Neurobiology of hypnosis and its contribution to the understanding of cognition and consciousness.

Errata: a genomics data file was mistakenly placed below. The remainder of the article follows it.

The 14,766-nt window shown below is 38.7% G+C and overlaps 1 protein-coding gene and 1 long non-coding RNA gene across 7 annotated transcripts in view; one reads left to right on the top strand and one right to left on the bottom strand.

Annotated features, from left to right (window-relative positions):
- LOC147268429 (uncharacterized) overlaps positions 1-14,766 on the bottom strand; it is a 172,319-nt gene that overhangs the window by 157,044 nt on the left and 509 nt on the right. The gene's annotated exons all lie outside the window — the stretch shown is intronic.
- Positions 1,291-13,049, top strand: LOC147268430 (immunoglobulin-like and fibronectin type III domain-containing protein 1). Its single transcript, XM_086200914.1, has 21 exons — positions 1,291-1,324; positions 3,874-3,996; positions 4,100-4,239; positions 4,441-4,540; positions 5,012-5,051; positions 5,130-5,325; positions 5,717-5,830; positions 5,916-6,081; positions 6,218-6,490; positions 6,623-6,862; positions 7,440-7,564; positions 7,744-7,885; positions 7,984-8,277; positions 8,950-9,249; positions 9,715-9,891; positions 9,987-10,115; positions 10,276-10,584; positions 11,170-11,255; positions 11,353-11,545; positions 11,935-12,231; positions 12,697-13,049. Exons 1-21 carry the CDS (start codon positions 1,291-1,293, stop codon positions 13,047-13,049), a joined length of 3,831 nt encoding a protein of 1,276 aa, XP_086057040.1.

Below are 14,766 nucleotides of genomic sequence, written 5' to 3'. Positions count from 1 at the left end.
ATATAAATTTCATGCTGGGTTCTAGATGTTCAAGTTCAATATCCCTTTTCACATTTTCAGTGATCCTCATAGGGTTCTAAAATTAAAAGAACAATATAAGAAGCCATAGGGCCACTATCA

AbstractThe growing interest for the scientific study of consciousness and the current development of neuroimaging tools have allowed to investigate the neuronal correlates of hypnosis and to expand its scope to assess normal and pathological neurocognitive phenomena. At an empirical level, theories that postulate hypnosis as a neurophysiological distinctive state of consciousness (‘state theories’), and theories that claim that hypnosis would just represent different neurophysiological changes associated to specific suggestions without no change in the state of consciousness (‘non-state theories’); have both been assessed. In this work, these two theories are critically reviewed, their main features are discussed and their neurophysiological evidence is described. A growing body of evidence supports that a hypnotic state of consciousness involves mainly the anterior cingulated cortex and the dorsolateral frontal cortex; as well as a pattern of attenuated cortical functional connectivity. Also, we concluded that hypnotic suggestions have allowed a better comprehension of a diversity of normal and pathological neuropsychological processes. Finally, we stated that the neurophysiologic evidence until now is still insufficient to solve the debate between state and non-state theorists.
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